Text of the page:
d. Synthetic uncouplers: Electron transport and phosphorylation can also be uncoupled by compounds that pick up protons in the intermembrane space and release them in the matrix, dissipating the gradient. The classic example is 2,4-dinitrophenol, a lipophilic proton carrier that readily diffuses through the mitochondrial membrane. This uncoupler causes electron transport to proceed at a rapid rate without establishing a proton gradient, much as do the UCPs (see Figure 6.15). Again, energy is released as heat rather than being used to synthesize ATP. [Note: In high doses, aspirin and other salicylates uncouple oxidative phosphorylation. This explains the fever that accompanies toxic overdoses of these drugs.]


Figure 6.15 Transport of protons across the mitochondrial membrane by an uncoupling protein. ADP = adenosine diphosphate; ATP = adenosine triphosphate.

 

B. Membrane transport systems

The inner mitochondrial membrane is impermeable to most charged or hydrophilic substances. However, it contains numerous transport proteins that permit passage of specific molecules from the cytosol (or more correctly, the intermembrane space) to the mitochondrial matrix.

 

1. ATP and ADP transport: The inner membrane requires specialized carriers to transport ADP and Pi from the cytosol (where ATP is hydrolyzed to ADP in many energy-requiring reactions) into mitochondria, where ATP can be resynthesized. An adenine nucleotide antiporter imports one ADP from the cytosol into the matrix, while exporting one ATP from the matrix into the cytosol (see Figure 6.13). A transporter moves Pi from the cytosol into mitochondria.

 

2. Transport of reducing equivalents: The inner mitochondrial membrane lacks an NADH transporter, and NADH produced in the cytosol (for example, in glycolysis;) cannot directly enter the mitochondrial matrix. However, two electrons (reducing equivalents) of NADH are transported from the cytosol into the matrix using substrate shuttles. In the glycerophosphate shuttle (Figure 6.16A), two electrons are transferred from NADH to dihydroxyacetone phosphate by cytosolic glycerophosphate dehydrogenase. The glycerol 3-phosphate produced is oxidized by the mitochondrial isozyme as FAD is reduced to FADH2. CoQ of the ETC oxidizes the FADH2. The glycerophosphate shuttle, therefore, results in the synthesis of two ATPs for each cytosolic NADH oxidized. This contrasts with the malate-aspartate shuttle (Figure 6.16B), which produces NADH (rather than FADH2 FADH2 FADH2 FADH2) in the mitochondrial matrix and, therefore, yields three ATPs for each cytosolic NADH oxidized by malate dehydrogenase as oxaloacetate is reduced to malate. A transport protein moves malate into the matrix.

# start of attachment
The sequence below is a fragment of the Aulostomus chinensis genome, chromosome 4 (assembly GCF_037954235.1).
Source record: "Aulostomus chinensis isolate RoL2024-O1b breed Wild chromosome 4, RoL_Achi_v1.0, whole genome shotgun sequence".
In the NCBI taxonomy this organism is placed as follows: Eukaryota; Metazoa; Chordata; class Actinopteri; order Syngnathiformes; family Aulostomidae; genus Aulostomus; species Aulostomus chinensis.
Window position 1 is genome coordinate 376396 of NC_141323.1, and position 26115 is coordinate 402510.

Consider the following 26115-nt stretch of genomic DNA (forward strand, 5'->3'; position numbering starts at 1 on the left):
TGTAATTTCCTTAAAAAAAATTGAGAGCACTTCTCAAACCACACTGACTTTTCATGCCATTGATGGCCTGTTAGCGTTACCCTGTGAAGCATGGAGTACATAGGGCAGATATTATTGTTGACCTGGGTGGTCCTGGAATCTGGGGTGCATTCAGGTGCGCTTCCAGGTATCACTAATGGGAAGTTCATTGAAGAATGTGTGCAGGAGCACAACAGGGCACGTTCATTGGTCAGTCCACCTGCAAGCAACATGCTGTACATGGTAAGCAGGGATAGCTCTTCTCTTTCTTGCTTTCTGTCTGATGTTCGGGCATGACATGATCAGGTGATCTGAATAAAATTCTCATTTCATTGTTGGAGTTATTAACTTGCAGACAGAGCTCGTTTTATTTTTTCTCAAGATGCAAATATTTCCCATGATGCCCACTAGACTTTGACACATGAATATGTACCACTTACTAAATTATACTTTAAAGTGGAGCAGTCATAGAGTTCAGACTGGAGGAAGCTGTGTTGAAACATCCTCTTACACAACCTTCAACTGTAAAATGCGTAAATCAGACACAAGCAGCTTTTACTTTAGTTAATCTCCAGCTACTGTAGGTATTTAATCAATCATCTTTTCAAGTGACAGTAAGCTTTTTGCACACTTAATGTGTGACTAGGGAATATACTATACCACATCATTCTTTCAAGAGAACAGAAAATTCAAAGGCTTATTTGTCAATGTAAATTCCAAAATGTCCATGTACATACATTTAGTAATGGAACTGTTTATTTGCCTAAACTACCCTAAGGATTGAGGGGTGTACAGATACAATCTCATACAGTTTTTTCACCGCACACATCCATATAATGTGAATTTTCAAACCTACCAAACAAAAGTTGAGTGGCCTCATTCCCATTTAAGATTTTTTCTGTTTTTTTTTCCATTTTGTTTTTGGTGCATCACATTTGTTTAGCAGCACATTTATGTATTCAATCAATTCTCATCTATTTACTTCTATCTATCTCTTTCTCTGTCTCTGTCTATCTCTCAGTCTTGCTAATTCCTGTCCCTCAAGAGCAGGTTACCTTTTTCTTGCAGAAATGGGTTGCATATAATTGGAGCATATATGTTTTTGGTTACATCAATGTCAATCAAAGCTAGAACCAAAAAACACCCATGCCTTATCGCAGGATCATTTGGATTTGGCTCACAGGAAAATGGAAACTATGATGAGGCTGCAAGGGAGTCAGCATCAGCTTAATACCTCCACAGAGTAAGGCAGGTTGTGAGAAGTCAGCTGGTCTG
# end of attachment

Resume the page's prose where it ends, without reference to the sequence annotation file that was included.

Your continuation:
Figure 6.16 Substrate shuttles for the transportof electrons across the inner mitochondrial membrane. A. Glycerophosphate shuttle. B. Malate-aspartate shuttle. DHAP = dihydroxyacetone phosphate; NAD(H) = nicotinamide adenine dinucleotide; FAD(H2) = flavin adenine dinucleotide; CoQ = coenzyme Q.

 

C. Inherited defects in oxidative phosphorylation

Thirteen of the approximately 90 polypeptides required for oxidative phosphorylation are coded for by mtDNA and synthesized in mitochondria, whereas the remaining proteins are coded for by nuclear DNA, synthesized in the cytosol, and transported into mitochondria posttranslationally. Defects in oxidative phosphorylation are more likely a result of alterations in mtDNA, which has a mutation rate about 10 times greater than that of nuclear DNA. Tissues with the greatest ATP requirement (for example, central nervous system, skeletal and heart muscle, and liver) are most affected by defects in oxidative phosphorylation. Mutations in mtDNA are responsible for several diseases, including some cases of mitochondrial myopathies, and Leber hereditary optic neuropathy, a disease in which bilateral loss of central vision occurs as a result of neuroretinal degeneration, including damage to the optic nerve. [Note: mtDNA is maternally inherited because mitochondria from the sperm cell do not enter the fertilized egg.]

 

D. Mitochondria and apoptosis

The process of apoptosis, or programmed cell death, may be initiated through the intrinsic (mitochondrial-mediated) pathway by the formation of pores in the outer mitochondrial membrane. These pores allow cytochrome c to leave the intermembrane space and enter the cytosol. There, cytochrome c, in association with proapoptotic factors, activates a family of proteolytic enzymes (the caspases), causing cleavage of key proteins and resulting in the morphologic and biochemical changes characteristic of apoptosis.